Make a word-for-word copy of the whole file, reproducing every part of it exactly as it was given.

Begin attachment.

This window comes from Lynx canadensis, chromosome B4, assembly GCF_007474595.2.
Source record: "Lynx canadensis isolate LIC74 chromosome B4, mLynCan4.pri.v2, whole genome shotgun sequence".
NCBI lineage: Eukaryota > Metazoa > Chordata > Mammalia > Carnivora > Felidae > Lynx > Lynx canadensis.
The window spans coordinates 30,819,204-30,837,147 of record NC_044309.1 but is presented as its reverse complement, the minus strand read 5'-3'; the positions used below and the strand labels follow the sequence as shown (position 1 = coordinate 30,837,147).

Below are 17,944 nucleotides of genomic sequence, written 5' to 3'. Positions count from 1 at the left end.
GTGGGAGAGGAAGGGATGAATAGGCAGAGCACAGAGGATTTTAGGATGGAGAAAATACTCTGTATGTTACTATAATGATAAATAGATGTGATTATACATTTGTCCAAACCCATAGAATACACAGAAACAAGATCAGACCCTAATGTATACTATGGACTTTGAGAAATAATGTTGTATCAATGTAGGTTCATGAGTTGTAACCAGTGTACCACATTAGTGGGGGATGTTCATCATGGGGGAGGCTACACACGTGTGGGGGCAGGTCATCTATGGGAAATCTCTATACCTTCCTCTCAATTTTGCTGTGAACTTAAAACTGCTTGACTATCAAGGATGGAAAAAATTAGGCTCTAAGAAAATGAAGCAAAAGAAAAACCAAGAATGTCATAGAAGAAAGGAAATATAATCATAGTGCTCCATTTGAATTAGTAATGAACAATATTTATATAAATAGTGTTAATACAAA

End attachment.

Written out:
This window comes from Lynx canadensis, chromosome B4, assembly GCF_007474595.2.
Source record: "Lynx canadensis isolate LIC74 chromosome B4, mLynCan4.pri.v2, whole genome shotgun sequence".
NCBI lineage: Eukaryota > Metazoa > Chordata > Mammalia > Carnivora > Felidae > Lynx > Lynx canadensis.
The window spans coordinates 30,819,204-30,837,147 of record NC_044309.1 but is presented as its reverse complement, the minus strand read 5'-3'; the positions used below and the strand labels follow the sequence as shown (position 1 = coordinate 30,837,147).

Below are 17,944 nucleotides of genomic sequence, written 5' to 3'. Positions count from 1 at the left end.
GTGGGAGAGGAAGGGATGAATAGGCAGAGCACAGAGGATTTTAGGATGGAGAAAATACTCTGTATGTTACTATAATGATAAATAGATGTGATTATACATTTGTCCAAACCCATAGAATACACAGAAACAAGATCAGACCCTAATGTATACTATGGACTTTGAGAAATAATGTTGTATCAATGTAGGTTCATGAGTTGTAACCAGTGTACCACATTAGTGGGGGATGTTCATCATGGGGGAGGCTACACACGTGTGGGGGCAGGTCATCTATGGGAAATCTCTATACCTTCCTCTCAATTTTGCTGTGAACTTAAAACTGCTTGACTATCAAGGATGGAAAAAATTAGGCTCTAAGAAAATGAAGCAAAAGAAAAACCAAGAATGTCATAGAAGAAAGGAAATATAATCATAGTGCTCCATTTGAATTAGTAATGAACAATATTTATATAAATAGTGTTAATACAAA